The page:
The flight was uneventful and we arrived in Mexico to experience one of life's simple pleasures. That is, flying from a cold climate in the winter, arriving in the tropics and walking out of the plane directly onto an open stairway, with the warm sun beating down on you. It is a redeeming experience and is a much better way to arrive than walking through a jetway, through an air-conditioned terminal that is hermetically sealed.
It has always been a curiosity to me why no desert golf courses are ranked in the world's top 100 golf courses. There are many fine courses in Arizona, Nevada and Palm Springs that provide an enjoyable, different type of golfing experience -- that of target golf. The name of the golf course ranked #68 in the world threw me off -- Cabo Del Sol (Ocean). In reality it is a desert golf course laid out with islands of both green and fairway set among the desert.
I played the Jack Nicklaus-designed Cabo Del Sol (Ocean) under fine conditions this past February: seventy degree weather, a mild breeze, in the first group off the tee, with the sun rising over the water. It was my first round wearing shorts in six months and it felt great to play in such a nice location. You can see the brilliant day unfolding at Cabo del Sol below, with the cacti providing a nice frame to the sunrise.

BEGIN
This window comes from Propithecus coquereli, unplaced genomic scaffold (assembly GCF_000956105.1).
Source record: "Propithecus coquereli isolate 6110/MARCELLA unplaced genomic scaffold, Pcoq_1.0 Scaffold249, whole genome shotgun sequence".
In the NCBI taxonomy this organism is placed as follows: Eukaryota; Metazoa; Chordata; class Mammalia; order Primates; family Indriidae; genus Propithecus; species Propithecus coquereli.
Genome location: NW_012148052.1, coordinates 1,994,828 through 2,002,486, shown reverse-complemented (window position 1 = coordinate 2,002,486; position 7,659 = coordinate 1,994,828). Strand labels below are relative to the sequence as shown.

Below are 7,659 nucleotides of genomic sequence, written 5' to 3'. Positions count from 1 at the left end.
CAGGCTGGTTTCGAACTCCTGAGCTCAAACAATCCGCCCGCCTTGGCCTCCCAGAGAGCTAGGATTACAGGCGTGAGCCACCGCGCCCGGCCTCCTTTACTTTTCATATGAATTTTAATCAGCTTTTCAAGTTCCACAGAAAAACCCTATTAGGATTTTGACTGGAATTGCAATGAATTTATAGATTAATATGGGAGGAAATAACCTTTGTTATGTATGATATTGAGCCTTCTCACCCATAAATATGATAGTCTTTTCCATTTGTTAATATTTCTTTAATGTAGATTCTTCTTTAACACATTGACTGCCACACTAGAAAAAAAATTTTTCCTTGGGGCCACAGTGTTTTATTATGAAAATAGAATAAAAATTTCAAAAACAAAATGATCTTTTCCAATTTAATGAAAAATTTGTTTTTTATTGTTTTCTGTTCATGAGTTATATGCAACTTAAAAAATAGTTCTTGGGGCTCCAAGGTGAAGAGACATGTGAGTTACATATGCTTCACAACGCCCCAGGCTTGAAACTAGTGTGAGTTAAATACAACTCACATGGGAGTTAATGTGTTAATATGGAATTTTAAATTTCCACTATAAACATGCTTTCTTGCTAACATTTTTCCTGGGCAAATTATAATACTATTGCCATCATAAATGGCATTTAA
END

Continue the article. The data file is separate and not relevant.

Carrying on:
The summary of the landscape at Cabo del Sol is: The desert meets the ocean. The summary of the golf course is: Jack Nicklaus-style forced carry shots and fast greens.
The first tee shot of the day, seen above, is typical of what you face all day at Cabo Del Sol: a forced carry over the desert.
4th approach to green
Often times, shots to the green at Cabo del Sol also require a forced carry over desert as well. The approach to the par five fourth hole, above, requires you to hit a shot over about 60 yards of desert and over a ravine, to an elevated green.
Cabo del Sol is located in the Mexican state of Baja California in Cabo San Lucas. Baja California is a peninsula of land between the Pacific Ocean and the Gulf of California. The course overlooks the Sea of Cortés and was opened in 1994. The course starts away from the water on a desert plateau and then gradually plays downhill until it reaches the water at the par three sixth hole.
The par three 6th hole
This 165 yard par three is situated in a dramatic setting among the craggy rocks right on the sea. The setting is made even more spectacular by the whales that fill the expanse behind this hole. Grey whales migrate the 12,400 miles to Cabo in the winter from Alaska to mate here. Whales are clearly an intelligent species spending their winters in Mexico! The water immediately offshore is extremely deep, which is what attracts the whales here. As you play the holes along the water, and this one in particular, you can see them continually jumping up in the water and also shooting plumes of water into the sky. I suggest playing Cabo del Sol between December and April so you experience the whales while you play.
Par three 6th hole
The par three sixth is one of the prettiest of its kind anywhere in the world and for my money rivals Pebble Beach's seventh for scenic beauty.
Behind the 7th green